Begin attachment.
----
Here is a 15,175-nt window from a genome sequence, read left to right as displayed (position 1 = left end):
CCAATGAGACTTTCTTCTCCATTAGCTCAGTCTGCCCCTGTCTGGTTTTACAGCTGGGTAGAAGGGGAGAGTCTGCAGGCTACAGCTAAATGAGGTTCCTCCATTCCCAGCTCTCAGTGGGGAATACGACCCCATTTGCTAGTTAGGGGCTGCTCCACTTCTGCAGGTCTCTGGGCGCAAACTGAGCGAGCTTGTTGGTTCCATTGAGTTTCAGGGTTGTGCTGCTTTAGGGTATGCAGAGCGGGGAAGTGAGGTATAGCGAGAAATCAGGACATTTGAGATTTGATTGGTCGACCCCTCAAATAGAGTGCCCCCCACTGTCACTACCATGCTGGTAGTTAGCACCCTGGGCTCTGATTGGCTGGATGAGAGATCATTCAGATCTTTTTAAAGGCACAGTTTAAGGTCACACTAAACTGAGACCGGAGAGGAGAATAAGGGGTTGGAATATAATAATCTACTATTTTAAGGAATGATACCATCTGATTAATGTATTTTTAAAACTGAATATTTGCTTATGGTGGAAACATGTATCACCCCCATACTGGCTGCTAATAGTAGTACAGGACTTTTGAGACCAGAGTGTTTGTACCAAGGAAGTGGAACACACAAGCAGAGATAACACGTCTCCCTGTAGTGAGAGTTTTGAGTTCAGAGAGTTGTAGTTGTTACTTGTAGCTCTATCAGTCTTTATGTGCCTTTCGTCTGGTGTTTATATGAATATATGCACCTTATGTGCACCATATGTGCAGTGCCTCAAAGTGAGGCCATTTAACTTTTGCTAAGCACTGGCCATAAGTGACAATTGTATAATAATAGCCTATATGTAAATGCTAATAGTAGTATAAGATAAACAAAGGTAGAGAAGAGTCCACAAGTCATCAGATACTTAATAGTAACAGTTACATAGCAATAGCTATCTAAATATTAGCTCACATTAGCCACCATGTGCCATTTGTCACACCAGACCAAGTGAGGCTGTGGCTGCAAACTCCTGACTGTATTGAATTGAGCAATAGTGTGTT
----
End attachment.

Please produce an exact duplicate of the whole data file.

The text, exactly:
Here is a 15,175-nt window from a genome sequence, read left to right as displayed (position 1 = left end):
CCAATGAGACTTTCTTCTCCATTAGCTCAGTCTGCCCCTGTCTGGTTTTACAGCTGGGTAGAAGGGGAGAGTCTGCAGGCTACAGCTAAATGAGGTTCCTCCATTCCCAGCTCTCAGTGGGGAATACGACCCCATTTGCTAGTTAGGGGCTGCTCCACTTCTGCAGGTCTCTGGGCGCAAACTGAGCGAGCTTGTTGGTTCCATTGAGTTTCAGGGTTGTGCTGCTTTAGGGTATGCAGAGCGGGGAAGTGAGGTATAGCGAGAAATCAGGACATTTGAGATTTGATTGGTCGACCCCTCAAATAGAGTGCCCCCCACTGTCACTACCATGCTGGTAGTTAGCACCCTGGGCTCTGATTGGCTGGATGAGAGATCATTCAGATCTTTTTAAAGGCACAGTTTAAGGTCACACTAAACTGAGACCGGAGAGGAGAATAAGGGGTTGGAATATAATAATCTACTATTTTAAGGAATGATACCATCTGATTAATGTATTTTTAAAACTGAATATTTGCTTATGGTGGAAACATGTATCACCCCCATACTGGCTGCTAATAGTAGTACAGGACTTTTGAGACCAGAGTGTTTGTACCAAGGAAGTGGAACACACAAGCAGAGATAACACGTCTCCCTGTAGTGAGAGTTTTGAGTTCAGAGAGTTGTAGTTGTTACTTGTAGCTCTATCAGTCTTTATGTGCCTTTCGTCTGGTGTTTATATGAATATATGCACCTTATGTGCACCATATGTGCAGTGCCTCAAAGTGAGGCCATTTAACTTTTGCTAAGCACTGGCCATAAGTGACAATTGTATAATAATAGCCTATATGTAAATGCTAATAGTAGTATAAGATAAACAAAGGTAGAGAAGAGTCCACAAGTCATCAGATACTTAATAGTAACAGTTACATAGCAATAGCTATCTAAATATTAGCTCACATTAGCCACCATGTGCCATTTGTCACACCAGACCAAGTGAGGCTGTGGCTGCAAACTCCTGACTGTATTGAATTGAGCAATAGTGTGTT